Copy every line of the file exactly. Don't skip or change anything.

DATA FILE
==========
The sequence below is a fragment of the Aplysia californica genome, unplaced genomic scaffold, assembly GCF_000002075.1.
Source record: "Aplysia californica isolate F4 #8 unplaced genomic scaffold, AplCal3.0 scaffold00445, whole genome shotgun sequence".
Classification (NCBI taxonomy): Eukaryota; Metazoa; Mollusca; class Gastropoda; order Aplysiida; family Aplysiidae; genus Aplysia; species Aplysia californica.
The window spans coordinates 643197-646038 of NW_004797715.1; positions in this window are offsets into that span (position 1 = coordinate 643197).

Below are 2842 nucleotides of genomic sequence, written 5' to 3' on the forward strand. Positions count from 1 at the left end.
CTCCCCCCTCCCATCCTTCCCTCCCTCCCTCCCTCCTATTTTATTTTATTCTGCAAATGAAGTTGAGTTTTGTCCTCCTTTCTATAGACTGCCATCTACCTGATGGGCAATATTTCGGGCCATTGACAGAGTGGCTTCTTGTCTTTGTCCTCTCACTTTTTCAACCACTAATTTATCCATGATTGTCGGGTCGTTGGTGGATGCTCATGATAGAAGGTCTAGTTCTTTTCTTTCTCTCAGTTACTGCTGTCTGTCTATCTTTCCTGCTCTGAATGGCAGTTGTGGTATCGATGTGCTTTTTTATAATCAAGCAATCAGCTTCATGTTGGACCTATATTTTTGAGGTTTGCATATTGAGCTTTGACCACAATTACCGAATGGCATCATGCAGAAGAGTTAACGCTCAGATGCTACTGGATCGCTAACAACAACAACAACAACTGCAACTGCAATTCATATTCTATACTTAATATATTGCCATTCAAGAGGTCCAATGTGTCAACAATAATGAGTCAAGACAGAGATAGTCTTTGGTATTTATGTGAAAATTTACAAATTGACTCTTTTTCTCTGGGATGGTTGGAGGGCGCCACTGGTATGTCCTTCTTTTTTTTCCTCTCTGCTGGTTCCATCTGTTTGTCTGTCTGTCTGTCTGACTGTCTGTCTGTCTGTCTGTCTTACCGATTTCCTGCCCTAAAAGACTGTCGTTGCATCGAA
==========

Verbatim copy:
The sequence below is a fragment of the Aplysia californica genome, unplaced genomic scaffold, assembly GCF_000002075.1.
Source record: "Aplysia californica isolate F4 #8 unplaced genomic scaffold, AplCal3.0 scaffold00445, whole genome shotgun sequence".
Classification (NCBI taxonomy): Eukaryota; Metazoa; Mollusca; class Gastropoda; order Aplysiida; family Aplysiidae; genus Aplysia; species Aplysia californica.
The window spans coordinates 643197-646038 of NW_004797715.1; positions in this window are offsets into that span (position 1 = coordinate 643197).

Below are 2842 nucleotides of genomic sequence, written 5' to 3' on the forward strand. Positions count from 1 at the left end.
CTCCCCCCTCCCATCCTTCCCTCCCTCCCTCCCTCCTATTTTATTTTATTCTGCAAATGAAGTTGAGTTTTGTCCTCCTTTCTATAGACTGCCATCTACCTGATGGGCAATATTTCGGGCCATTGACAGAGTGGCTTCTTGTCTTTGTCCTCTCACTTTTTCAACCACTAATTTATCCATGATTGTCGGGTCGTTGGTGGATGCTCATGATAGAAGGTCTAGTTCTTTTCTTTCTCTCAGTTACTGCTGTCTGTCTATCTTTCCTGCTCTGAATGGCAGTTGTGGTATCGATGTGCTTTTTTATAATCAAGCAATCAGCTTCATGTTGGACCTATATTTTTGAGGTTTGCATATTGAGCTTTGACCACAATTACCGAATGGCATCATGCAGAAGAGTTAACGCTCAGATGCTACTGGATCGCTAACAACAACAACAACAACTGCAACTGCAATTCATATTCTATACTTAATATATTGCCATTCAAGAGGTCCAATGTGTCAACAATAATGAGTCAAGACAGAGATAGTCTTTGGTATTTATGTGAAAATTTACAAATTGACTCTTTTTCTCTGGGATGGTTGGAGGGCGCCACTGGTATGTCCTTCTTTTTTTTCCTCTCTGCTGGTTCCATCTGTTTGTCTGTCTGTCTGTCTGACTGTCTGTCTGTCTGTCTGTCTTACCGATTTCCTGCCCTAAAAGACTGTCGTTGCATCGAA